Cousins come up with business idea while grappling with chemo
OAKLAND, Calif. - Cousins James Lim and Jenny Beeghly will tell you they've always been close, ever since they were kids. In fact, they both agree they got into a bit of trouble together.
"We are very free spirited. We were, we are a lot more uptight now," laughed James.
Jenny took a more diplomatic approach and described them now as "grown up adults and we are adulting."
Both are married with families. James is a doctor, in the East Bay and Jenny lives in southern California and has made her career in fashion.
Last year, the tough news came when Jenny went to the emergency room.
"I found out in April of 2018," she said "I had leukemia."
It was shocking news for her and her family.
"The only time I have ever been in the hospital was for the birth of my kids and I was meal planning on Sundays working out and eating well, so yeah it was a surprise to me."
Chemotherapy started immediately, as did the search for a bone marrow donor. In July of 2018 she got a bone marrow transplant, and in the hospital, an idea formed.
"Jenny was on a road to recovery," said James, "and she couldn't look at her life the same way anymore and I thought hey let's do this."
Doing "this" meant taking Jenny's fashion expertise and her dream of starting her own company and partnering it with James’ love of fashion and his career in medicine. Together they decided to start a high end medical scrubs company, something they describe as the Lululemon of hospital scrubs.
"95% of people in the hospital have to purchase their own scrubs," said James. "There is no real regulation to them and scrubs used to be very unisex and boxy made out of the same material as cheap bedsheets meant for disposability. We are taking a different angle ours are super comfortable."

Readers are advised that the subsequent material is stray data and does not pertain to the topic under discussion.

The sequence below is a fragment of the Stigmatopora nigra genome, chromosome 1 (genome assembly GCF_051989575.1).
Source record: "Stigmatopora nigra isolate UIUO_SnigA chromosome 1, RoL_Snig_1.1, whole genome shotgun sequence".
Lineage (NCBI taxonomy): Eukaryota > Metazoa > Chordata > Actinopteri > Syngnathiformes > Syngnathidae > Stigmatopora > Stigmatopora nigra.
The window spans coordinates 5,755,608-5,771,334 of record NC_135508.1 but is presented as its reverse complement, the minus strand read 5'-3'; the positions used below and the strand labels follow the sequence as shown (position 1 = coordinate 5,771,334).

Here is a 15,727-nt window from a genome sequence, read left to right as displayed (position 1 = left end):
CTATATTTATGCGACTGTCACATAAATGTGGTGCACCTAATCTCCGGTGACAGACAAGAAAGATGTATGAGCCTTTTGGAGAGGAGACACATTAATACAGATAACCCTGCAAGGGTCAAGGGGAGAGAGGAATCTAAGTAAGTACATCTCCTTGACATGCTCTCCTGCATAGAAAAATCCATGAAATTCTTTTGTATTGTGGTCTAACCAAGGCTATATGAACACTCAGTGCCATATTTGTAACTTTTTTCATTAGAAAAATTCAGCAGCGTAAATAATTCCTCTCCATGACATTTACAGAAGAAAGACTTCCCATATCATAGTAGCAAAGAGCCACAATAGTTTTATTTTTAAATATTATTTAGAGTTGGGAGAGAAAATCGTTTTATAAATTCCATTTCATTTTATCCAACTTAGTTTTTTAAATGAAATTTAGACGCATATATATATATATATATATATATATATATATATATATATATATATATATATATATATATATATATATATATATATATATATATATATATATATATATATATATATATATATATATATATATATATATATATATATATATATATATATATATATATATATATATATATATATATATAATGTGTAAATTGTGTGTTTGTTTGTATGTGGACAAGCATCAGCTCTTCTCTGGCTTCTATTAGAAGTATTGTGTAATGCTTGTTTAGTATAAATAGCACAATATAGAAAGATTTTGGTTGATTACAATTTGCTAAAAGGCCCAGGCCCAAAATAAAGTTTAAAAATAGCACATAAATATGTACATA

Even though Jenny was fighting cancer, she said the timing was perfect.
"Instead of I’ll do it later I have to do it now I have to seize the moment. From the hospital room I started going on my computer and contacting all the factories and started working."
It was a joint effort. While she was doing that, James was on the ground getting feedback. "I was at the hospital," he said. “Asking nurses and techs what’s important in scrubs? What would you like to see?"
And the company now known as Perilla was born. Perilla is an herb often used in Korean cooking and the two said it reminds them of home and family.
Through it all, Jenny's battle has continued. She relapsed in May of this year and needed another donor and transplant. But she was lucky to get it.
"For a bone marrow transplant you have to find someone with the same genetics," explained Jenny. "And for Asians and minorities the donor pool is really small, so the chances of finding a match is pretty small."
And so this is a company with a purpose. The two are also committed to donating a portion of profits and raising awareness about bone marrow donations through registry drives.
It's a new look on life.
"I just look at my kids a little bit different making sure I spend quality time with them I want to make sure I seize opportunity hanging out with them and also our company," Jenny said.